If you haven’t checked out EveryBlock (a news feed for your block), check it out. Created by a team of four, including Adrian Holovaty of chicagocrime.org fame, and released just weeks ago, EveryBlock is perhaps most noteworthy for the designers’ choice to roll their own maps. Paul Smith has a post on just that over at the EveryBlock blog.
With Google Maps or any other web-based mapping service, we’d be limited to the color palette, typeface, and other design elements that service’s designers chose. While those maps can be handsome products, their choices aren’t our choices, and don’t mesh well with our site’s aesthetics. Additionally, maps are fundamentally layered — eg., a parks layer sits on top of a streets layer, which sits on top of a cities layer, and on down. Maps can be composed of many such layers, up to a dozen or more. The maps from Google Maps, however, don’t let us choose which layers we receive. They are “collapsed” down into a single image, one that is well-designed for general purpose, but one that includes layers we’re not interested in displaying. Map aesthetics are no small thing. With all the Google Maps mashups out there, we used our own platform to stand apart, for visual distinction.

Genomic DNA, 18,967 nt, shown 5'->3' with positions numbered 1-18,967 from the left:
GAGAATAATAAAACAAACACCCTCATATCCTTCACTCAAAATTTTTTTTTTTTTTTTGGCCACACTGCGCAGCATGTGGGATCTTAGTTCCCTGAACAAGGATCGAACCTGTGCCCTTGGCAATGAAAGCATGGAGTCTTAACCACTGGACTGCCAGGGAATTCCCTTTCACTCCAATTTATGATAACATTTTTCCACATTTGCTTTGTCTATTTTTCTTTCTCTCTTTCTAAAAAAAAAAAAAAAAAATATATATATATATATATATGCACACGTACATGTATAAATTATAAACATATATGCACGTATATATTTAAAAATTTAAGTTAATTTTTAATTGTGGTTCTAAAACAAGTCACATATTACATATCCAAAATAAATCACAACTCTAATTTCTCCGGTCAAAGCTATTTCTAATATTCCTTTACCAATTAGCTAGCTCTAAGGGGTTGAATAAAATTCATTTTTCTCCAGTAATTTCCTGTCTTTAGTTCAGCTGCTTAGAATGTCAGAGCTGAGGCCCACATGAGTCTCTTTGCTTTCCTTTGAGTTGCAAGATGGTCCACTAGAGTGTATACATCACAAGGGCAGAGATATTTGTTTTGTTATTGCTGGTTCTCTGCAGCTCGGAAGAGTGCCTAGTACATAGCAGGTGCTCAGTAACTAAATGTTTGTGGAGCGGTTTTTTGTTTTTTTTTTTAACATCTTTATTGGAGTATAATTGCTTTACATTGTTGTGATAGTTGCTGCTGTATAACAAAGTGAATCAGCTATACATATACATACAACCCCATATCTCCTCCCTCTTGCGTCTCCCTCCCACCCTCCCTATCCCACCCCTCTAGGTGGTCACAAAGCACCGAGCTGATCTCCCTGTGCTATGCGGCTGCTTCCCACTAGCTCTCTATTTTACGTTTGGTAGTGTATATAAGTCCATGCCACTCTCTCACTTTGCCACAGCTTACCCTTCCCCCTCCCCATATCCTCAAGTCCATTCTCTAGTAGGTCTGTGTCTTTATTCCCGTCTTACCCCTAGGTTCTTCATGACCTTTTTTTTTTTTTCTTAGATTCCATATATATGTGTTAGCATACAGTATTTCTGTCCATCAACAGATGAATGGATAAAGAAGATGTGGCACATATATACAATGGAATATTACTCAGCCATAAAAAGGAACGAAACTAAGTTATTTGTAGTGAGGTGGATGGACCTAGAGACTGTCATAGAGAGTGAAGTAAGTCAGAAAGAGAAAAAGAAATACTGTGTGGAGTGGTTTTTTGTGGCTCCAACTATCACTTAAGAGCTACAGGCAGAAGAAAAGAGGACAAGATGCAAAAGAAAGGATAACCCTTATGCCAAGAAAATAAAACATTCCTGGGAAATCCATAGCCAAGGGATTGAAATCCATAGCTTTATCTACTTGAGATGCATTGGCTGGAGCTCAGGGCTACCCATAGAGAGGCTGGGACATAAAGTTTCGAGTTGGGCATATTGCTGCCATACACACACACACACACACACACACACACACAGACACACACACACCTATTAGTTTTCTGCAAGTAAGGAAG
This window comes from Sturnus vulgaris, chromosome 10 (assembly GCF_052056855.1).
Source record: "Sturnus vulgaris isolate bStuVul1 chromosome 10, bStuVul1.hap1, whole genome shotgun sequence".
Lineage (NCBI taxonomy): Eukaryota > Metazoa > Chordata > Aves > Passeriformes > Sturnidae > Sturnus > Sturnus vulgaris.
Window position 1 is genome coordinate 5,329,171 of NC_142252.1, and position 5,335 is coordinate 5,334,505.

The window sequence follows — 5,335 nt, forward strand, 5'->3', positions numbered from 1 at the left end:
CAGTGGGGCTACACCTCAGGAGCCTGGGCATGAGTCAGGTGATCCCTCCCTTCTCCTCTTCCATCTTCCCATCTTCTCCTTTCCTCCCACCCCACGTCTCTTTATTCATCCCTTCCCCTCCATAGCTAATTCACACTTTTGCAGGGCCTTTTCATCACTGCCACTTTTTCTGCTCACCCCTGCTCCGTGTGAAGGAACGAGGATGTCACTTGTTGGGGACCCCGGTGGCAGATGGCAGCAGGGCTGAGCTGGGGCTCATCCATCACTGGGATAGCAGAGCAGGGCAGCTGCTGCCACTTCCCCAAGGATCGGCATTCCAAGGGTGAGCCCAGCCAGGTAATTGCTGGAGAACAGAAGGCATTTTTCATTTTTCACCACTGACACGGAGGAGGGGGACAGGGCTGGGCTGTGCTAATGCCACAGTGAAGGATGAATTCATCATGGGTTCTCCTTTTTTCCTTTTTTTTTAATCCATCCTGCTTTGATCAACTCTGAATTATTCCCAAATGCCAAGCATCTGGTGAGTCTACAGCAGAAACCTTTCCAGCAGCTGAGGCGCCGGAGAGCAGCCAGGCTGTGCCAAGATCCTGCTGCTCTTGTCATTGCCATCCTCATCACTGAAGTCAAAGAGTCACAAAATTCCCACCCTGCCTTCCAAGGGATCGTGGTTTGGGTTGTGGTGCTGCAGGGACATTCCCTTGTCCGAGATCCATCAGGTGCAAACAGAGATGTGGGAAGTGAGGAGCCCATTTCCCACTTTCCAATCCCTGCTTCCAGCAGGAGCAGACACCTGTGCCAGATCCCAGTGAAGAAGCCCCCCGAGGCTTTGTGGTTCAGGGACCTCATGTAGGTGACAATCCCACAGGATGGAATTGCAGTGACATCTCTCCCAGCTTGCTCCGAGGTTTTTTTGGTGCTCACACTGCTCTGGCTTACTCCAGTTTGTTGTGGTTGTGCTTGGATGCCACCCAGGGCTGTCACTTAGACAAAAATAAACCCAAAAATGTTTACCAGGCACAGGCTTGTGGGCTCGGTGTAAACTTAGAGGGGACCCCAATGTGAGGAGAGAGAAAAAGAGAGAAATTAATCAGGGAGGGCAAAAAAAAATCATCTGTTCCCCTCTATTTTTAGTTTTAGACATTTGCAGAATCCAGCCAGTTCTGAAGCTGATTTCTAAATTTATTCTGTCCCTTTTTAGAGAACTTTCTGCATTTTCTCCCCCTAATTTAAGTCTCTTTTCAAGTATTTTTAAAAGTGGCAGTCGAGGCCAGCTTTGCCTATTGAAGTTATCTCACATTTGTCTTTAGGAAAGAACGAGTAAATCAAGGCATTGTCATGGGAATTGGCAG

I love it. I have to admit, when I first saw EveryBlock, I wondered why they hadn’t opted to use pre-existing tiles from Microsoft or Google. And on a couple of recent projects (asthMap and the Hydrologic Dashboard) we’ve opted for the prepackaged Microsoft tiles (in my view, the best of online cartography), made possible sans API thanks to Modest Maps. But we cartographers often bemoan the standardization of online maps around the Google Maps aesthetic, and I think it’s great that the EveryBlock folks have chosen to buck this trend. Those wishing to roll their own as well should check out the following technologies, all mentioned in Paul’s post: